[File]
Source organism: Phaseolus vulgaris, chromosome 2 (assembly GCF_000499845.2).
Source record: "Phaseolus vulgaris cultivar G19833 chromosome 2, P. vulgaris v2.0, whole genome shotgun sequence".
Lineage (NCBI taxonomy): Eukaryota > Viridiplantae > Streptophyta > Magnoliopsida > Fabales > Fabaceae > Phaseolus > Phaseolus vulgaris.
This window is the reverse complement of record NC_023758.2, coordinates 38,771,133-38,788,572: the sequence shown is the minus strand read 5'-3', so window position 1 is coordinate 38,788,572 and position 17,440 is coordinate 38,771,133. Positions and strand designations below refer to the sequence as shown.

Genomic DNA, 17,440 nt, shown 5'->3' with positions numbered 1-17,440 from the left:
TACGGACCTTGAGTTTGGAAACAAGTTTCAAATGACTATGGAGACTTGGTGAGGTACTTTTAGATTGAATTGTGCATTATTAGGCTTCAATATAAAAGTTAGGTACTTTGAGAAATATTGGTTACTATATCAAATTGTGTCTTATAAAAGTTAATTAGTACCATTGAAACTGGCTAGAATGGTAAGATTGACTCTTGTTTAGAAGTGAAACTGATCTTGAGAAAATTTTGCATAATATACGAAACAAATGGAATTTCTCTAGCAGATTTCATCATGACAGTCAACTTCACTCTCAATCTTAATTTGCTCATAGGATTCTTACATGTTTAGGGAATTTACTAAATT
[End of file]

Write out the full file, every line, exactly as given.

Source organism: Phaseolus vulgaris, chromosome 2 (assembly GCF_000499845.2).
Source record: "Phaseolus vulgaris cultivar G19833 chromosome 2, P. vulgaris v2.0, whole genome shotgun sequence".
Lineage (NCBI taxonomy): Eukaryota > Viridiplantae > Streptophyta > Magnoliopsida > Fabales > Fabaceae > Phaseolus > Phaseolus vulgaris.
This window is the reverse complement of record NC_023758.2, coordinates 38,771,133-38,788,572: the sequence shown is the minus strand read 5'-3', so window position 1 is coordinate 38,788,572 and position 17,440 is coordinate 38,771,133. Positions and strand designations below refer to the sequence as shown.

Genomic DNA, 17,440 nt, shown 5'->3' with positions numbered 1-17,440 from the left:
TACGGACCTTGAGTTTGGAAACAAGTTTCAAATGACTATGGAGACTTGGTGAGGTACTTTTAGATTGAATTGTGCATTATTAGGCTTCAATATAAAAGTTAGGTACTTTGAGAAATATTGGTTACTATATCAAATTGTGTCTTATAAAAGTTAATTAGTACCATTGAAACTGGCTAGAATGGTAAGATTGACTCTTGTTTAGAAGTGAAACTGATCTTGAGAAAATTTTGCATAATATACGAAACAAATGGAATTTCTCTAGCAGATTTCATCATGACAGTCAACTTCACTCTCAATCTTAATTTGCTCATAGGATTCTTACATGTTTAGGGAATTTACTAAATT